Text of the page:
Oculus is cutting the price of its Rift headset and Touch motion controllers by $100 each, dropping the cost of a complete system to $598. The change was announced today at GDC, alongside a slate of new games that will be released throughout the year. It makes the Oculus Rift significantly cheaper than its main competitor, the HTC Vive, and only $100 more than the current “budget” headset, the PlayStation VR. There’s no retroactive discount for recent Rift or Touch buyers, but people who purchased Touch at full price in the last 30 days will get a $50 Oculus Store credit.
At launch, the Oculus Rift headset alone cost $599, and Touch — a technically optional but very important component — cost $199. The setup also required a gaming PC that cost $1,000 or more. Last year, though, the Rift started officially supporting cheaper PCs, including a $499 Oculus-certified Cyberpower machine. Combined with the price drop, Oculus head of desktop VR (and former CEO) Brendan Iribe boasts that the whole package now costs a little over $1,000. That’s still a lot of money, but it’s getting closer to the amount people might spend on a gaming console and flatscreen TV.
“We’re very excited about the future of wireless tracking.”
There are still other barriers to adoption, though. One is the Rift’s tracking system, which involves multiple USB cameras set up around a dedicated VR room. “At this point we are looking at the future, next-gen versions of VR being a lot more wireless-oriented. We’re very excited about the future of wireless tracking,” says Iribe. “A large part will be inside-out so you don’t have any sensors anywhere.” An all-in-one prototype called Santa Cruz appeared at last year’s Oculus Connect event, but Iribe says it’s not yet ready for commercial production. When it is, its release will be coordinated by Oculus’ lower-end mobile division, headed by Jon Thomason.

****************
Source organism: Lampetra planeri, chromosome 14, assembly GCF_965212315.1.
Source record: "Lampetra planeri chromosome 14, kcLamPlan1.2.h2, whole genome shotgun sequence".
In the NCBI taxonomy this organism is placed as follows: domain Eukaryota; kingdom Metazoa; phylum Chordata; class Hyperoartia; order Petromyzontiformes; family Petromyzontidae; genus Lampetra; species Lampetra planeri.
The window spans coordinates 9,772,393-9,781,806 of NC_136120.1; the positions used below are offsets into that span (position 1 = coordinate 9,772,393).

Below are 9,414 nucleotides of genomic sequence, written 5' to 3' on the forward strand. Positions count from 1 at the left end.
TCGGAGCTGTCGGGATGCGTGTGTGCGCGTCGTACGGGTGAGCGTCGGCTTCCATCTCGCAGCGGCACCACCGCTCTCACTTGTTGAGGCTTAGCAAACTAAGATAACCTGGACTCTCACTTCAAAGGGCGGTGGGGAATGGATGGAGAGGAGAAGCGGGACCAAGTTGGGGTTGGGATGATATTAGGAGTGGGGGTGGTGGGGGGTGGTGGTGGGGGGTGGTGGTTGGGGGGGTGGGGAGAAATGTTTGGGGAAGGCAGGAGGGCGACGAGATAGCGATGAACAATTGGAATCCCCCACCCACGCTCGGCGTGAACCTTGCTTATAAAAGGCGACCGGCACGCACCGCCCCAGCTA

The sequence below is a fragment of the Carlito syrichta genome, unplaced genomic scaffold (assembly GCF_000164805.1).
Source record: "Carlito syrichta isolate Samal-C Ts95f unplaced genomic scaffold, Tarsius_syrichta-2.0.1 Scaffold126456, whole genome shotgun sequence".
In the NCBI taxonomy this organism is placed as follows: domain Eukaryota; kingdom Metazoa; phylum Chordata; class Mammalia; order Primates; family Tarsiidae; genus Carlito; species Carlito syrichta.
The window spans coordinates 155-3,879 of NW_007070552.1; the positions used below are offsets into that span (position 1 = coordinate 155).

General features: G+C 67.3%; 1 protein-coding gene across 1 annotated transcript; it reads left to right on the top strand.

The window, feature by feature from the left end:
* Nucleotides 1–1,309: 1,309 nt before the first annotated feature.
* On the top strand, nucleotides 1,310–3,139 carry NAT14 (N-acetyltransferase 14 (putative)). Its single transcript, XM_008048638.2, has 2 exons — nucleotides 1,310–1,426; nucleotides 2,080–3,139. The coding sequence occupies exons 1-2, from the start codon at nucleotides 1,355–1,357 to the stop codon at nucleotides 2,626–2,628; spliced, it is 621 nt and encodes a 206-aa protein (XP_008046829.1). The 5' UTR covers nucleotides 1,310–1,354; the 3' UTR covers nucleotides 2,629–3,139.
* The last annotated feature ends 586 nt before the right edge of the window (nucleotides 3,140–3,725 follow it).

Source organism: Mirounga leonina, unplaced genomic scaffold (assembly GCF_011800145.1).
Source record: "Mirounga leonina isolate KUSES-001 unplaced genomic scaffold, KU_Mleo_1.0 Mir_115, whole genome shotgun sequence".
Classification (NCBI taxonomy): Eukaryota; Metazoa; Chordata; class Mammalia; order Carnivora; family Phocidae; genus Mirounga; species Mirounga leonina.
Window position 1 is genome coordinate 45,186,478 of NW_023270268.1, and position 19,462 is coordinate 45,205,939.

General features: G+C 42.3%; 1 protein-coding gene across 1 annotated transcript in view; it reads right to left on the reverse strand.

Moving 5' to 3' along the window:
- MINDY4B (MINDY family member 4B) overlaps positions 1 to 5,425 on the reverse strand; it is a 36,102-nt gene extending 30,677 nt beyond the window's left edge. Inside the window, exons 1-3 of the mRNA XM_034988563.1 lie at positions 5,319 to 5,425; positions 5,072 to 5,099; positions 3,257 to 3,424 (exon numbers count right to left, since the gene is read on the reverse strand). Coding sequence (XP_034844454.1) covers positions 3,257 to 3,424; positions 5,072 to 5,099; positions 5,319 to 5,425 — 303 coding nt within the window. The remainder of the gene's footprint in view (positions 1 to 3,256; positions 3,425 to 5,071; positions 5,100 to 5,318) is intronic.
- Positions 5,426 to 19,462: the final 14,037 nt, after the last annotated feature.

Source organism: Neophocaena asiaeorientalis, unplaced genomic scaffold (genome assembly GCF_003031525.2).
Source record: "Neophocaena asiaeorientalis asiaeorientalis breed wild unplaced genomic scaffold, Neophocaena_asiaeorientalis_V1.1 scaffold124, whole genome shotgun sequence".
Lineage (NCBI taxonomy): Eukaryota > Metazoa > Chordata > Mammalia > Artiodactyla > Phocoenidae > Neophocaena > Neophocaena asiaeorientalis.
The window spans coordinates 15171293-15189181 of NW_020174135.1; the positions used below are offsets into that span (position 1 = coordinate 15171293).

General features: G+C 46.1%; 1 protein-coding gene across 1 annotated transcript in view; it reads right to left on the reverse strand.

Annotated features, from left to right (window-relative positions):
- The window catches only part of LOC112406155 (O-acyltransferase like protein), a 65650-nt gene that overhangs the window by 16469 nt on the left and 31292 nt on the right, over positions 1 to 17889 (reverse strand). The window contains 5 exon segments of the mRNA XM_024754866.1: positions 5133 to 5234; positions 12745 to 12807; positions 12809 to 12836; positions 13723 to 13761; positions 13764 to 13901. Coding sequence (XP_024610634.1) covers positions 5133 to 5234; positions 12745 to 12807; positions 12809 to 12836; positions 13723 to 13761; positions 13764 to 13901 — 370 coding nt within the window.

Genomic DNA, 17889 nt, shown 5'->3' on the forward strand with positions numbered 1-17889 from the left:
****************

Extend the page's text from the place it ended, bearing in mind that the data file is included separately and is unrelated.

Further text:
For now, Iribe says that the most robust Rift tracking setup, which includes three cameras, has been “more popular than we initially expected.” (Third cameras, which are sold separately, are dropping from $79 to $59 in price.) He also says that Oculus is putting a major focus on bundling the Rift with Touch. “We suspect the majority of people getting in now are getting in on Rift plus Touch,” he says.
Palmer Luckey is “still working in an active capacity”
While it might be celebrating a variety of upcoming games at GDC, Oculus is recovering from its share of bad press. Publisher ZeniMax recently won $500 million in a lawsuit against the company, which it claimed stole ZeniMax code to develop the Rift, and it’s now facing an injunction to stop selling Rift headsets. (Iribe declined to comment on the litigation.) Oculus’ once-ubiquitous founder Palmer Luckey has also withdrawn from the public eye since a news report revealed a controversial political donation last year. Iribe confirmed that Luckey was “still working in an active capacity” on Iribe’s high-end VR team, but declined to talk about his current role at the company.
One of the things we’ve seen most recently from Oculus’ experimental labs is a glove controller prototype, which Iribe says was created in order to test how precise individual finger tracking could get. From there, Oculus can figure out what control systems could deliver similar results as commercial products. “[When] you start getting into gloves, you start getting into size, and fits — there are a lot of challenges there,” he says. “In the future, we’re trying to pioneer natural hand gestures without gloves.”
In general, that team is currently working on next-generation high-end virtual reality, but it’s apparently still in the early process of development. “Everything we’re doing is still research-oriented,” says Iribe. “The future of VR, the [generation] of VR that we call second-gen, is going to be a very big leap from where we are today.” So potential Rift buyers will get “at least the next two years” before their headset is superseded by something new. “I think you’ll see even beyond that, a lot of people will be using this first [generation],” he says.